Friday, April 27, 2007

Matthew 1:18-20 "Joseph-A example of godliness"

In verses 18 through 25 of this chapter, Matthew records the circumstances surrounding the birth of Jesus Christ. He does so to provide important points in regards to prophecy that Jesus Christ was the long awaited Messiah of the Hebrew people. While doing so, we also observe Joseph's role in the birth narrative that, although passive, provides us insight into the character of the man who would fill the earthly role of father to Jesus. We can be encouraged by his example and his faithfulness.

Matthew records in verse 18 that Mary and Joseph were betrothed, or as we would say, they were engaged to be married. An engagement in Jewish culture was practically as binding as a marriage. As Albert Barnes notes in his commentary, the property of the woman was considered to be now the property of her soon-to-be husband unless he renounced it. For all intents, they were husband and wife. However, they did not live together and did not consummate the marriage until after the actual wedding ceremony. To become intimately involved during the engagement would be looked on as fornication. Therefore, when Matthew states the Mary was found to be with child…before they came together, we find that Joseph and Mary were in a very real crisis. Matthew removes all doubt of any sin by the two of them by noting that the pregnancy was discovered before they had consummated the marriage. He further adds that the Child she was carrying was of the Holy Ghost. The supernatural circumstances of the conception did not mean, however, that they were not still in a crisis. People would assume one of two things. Either Mary had committed adultery or she and Joseph had committed fornication. The death penalty would have applied to both situations. It would be unlikely that anyone would believe the truth. In short, the young couple faced a real life or death personal crisis.

It is in this crisis that we see the man of God that Joseph is. First of all, Matthew records that Joseph is a just man. That phrase is a Jewish expression for someone who is a true follower of God and who observes the law. In other words, Joseph was neither a godless man who rejected the Lord nor was he a self-righteous legalist like the Pharisees Of course, we should remember what Isaiah the prophet wrote in Isaiah 64:6 that "…all our righteousness is as filthy rags." Joseph was as in need of a savior as you or I, but he did earnestly seek after God. We also notice him to be compassionate and merciful. Matthew records that he was not willing to make her a public example but was minded to put her away quietly. Scripture does not record the conversation between Joseph and Mary or how the pregnancy was discovered exactly. Speculation about such things is fruitless for Bible students since God, in His providence, chose not to inspire the authors to write about it. However, Joseph contemplated a divorce as the solution to this crisis. He could have had her killed. Stoning was the penalty for adultery and that would have been what this appeared to be in the eyes of most people. Certainly Joseph could have thought that because he knew the Child was not his. He chose mercy over the law. The Greek word thelo¯ is translated not willing. This word, according to Vines Expository Dictionary, carries with it the idea of authority to make a decision. The word boulomai is translated was minded. This word has the sense of a preference. In other words, Joseph chose not to do as he had a legal right to but instead preferred to quietly divorce her. He chose not to assert his authority in the matter but instead to suffer loss himself and be merciful. In a sense, our Lord did that when He sent Jesus to be our sacrifice. Because of our sin, God had a legal claim on us. He is just and holy and our sin offended Him. By His righteousness He could have condemned everyone to eternal punishment in Hell. Instead, because He loved us, He chose to be merciful. In Colossians 2:13 &14, Paul writes that God "Has made you alive together with Him [Christ], having forgiven you all trespasses, having wiped out the handwriting of requirements that was against us, which was contrary to us. And He has taken it out of the way, having nailed it to the cross." Joseph chose a godly response and instead of demanding justice, decided to extend mercy. Finally, Matthew records that Joseph thought about these things. He did not immediately take action. He preferred to meditate and, in all likelihood, pray about the decision. Sometimes in churches, people want to see God move in a spontaneous way and assume that is the only way in which God moves. However, as we see with Joseph and other men and women in the Bible, there is something to be said for taking time to pause, reflect, and listen for the voice of God. While certainly God does not speak in an audible voice as He once did, He still speaks through His Word, the Holy Spirit, circumstances, and His church. Let us pray for the wisdom to wait to hear from the Lord as Joseph did. Let us pray for the grace that Joseph had to extend mercy rather than demand justice. Let us finally pray to be true seekers of God's righteousness so we can be declared " just" in the same manner as Joseph.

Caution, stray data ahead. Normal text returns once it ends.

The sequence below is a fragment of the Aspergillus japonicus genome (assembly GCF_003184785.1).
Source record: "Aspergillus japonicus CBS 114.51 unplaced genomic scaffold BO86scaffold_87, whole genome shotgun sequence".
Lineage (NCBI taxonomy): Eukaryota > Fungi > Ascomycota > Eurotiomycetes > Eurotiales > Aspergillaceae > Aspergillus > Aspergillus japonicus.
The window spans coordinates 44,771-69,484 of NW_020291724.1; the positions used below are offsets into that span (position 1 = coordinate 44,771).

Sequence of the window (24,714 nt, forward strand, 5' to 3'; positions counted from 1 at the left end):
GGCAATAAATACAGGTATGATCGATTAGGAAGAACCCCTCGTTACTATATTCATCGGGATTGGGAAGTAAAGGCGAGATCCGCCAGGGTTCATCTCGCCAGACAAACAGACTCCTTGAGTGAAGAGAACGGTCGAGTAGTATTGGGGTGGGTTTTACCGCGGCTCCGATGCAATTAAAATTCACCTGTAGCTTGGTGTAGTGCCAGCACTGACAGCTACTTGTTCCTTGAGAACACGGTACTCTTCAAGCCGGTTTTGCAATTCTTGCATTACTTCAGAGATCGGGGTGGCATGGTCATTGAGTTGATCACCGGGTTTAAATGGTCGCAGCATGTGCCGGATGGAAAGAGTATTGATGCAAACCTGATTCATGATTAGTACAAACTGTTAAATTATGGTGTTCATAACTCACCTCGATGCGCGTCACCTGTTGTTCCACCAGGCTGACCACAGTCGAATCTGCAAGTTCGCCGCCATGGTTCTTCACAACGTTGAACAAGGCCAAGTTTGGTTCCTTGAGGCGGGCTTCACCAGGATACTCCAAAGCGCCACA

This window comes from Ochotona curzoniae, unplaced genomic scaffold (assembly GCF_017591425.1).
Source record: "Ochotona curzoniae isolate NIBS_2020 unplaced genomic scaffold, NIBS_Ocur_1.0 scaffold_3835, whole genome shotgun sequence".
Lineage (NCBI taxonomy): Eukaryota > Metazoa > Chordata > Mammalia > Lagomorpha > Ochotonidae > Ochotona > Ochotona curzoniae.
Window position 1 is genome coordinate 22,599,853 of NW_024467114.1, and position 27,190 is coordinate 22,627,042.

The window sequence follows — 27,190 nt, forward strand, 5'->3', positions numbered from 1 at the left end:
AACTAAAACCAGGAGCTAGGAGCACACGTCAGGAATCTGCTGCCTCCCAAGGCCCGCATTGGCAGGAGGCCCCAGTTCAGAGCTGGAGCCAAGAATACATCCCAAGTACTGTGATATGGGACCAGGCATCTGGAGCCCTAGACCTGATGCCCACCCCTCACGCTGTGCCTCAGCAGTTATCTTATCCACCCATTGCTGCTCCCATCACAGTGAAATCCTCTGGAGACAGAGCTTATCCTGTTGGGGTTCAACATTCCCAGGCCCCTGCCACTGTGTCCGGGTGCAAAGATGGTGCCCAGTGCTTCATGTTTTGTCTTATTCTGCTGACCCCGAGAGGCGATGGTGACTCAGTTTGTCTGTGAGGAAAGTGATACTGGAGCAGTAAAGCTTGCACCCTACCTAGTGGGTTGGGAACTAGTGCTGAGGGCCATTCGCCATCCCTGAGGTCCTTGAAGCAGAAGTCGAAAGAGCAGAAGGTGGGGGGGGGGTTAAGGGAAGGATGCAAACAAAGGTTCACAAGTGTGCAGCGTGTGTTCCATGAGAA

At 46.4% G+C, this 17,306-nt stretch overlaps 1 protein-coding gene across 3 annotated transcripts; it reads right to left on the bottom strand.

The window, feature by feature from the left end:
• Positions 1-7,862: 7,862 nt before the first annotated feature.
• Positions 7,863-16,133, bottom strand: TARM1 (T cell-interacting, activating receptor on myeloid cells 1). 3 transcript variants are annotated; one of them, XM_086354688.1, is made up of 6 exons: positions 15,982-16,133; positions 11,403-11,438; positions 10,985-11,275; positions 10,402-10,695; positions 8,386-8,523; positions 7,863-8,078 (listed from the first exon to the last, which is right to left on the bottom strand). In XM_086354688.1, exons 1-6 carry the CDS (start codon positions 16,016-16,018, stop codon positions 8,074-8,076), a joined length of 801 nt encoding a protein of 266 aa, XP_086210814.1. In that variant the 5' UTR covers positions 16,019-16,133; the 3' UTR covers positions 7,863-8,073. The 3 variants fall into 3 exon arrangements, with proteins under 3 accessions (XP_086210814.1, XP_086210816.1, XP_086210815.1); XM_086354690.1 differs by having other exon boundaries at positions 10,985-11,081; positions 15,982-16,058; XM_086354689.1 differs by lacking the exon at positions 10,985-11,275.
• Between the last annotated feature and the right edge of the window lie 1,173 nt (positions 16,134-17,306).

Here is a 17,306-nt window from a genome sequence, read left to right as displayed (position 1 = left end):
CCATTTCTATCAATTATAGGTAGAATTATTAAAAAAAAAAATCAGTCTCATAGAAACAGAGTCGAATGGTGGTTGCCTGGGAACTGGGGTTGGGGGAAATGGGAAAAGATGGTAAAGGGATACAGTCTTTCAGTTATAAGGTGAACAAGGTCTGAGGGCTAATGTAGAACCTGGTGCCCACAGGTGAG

Scripture taken from the New King James Version. Copyright 1979, 1980, 1982 by Thomas Nelson, Inc. Used by permission. All rights reserved.

1 comment:

Anonymous said...

What an interesting depiction of Joseph's actions. Never really considered anything beyond him just not wanting her to be a public example Thanks for the insight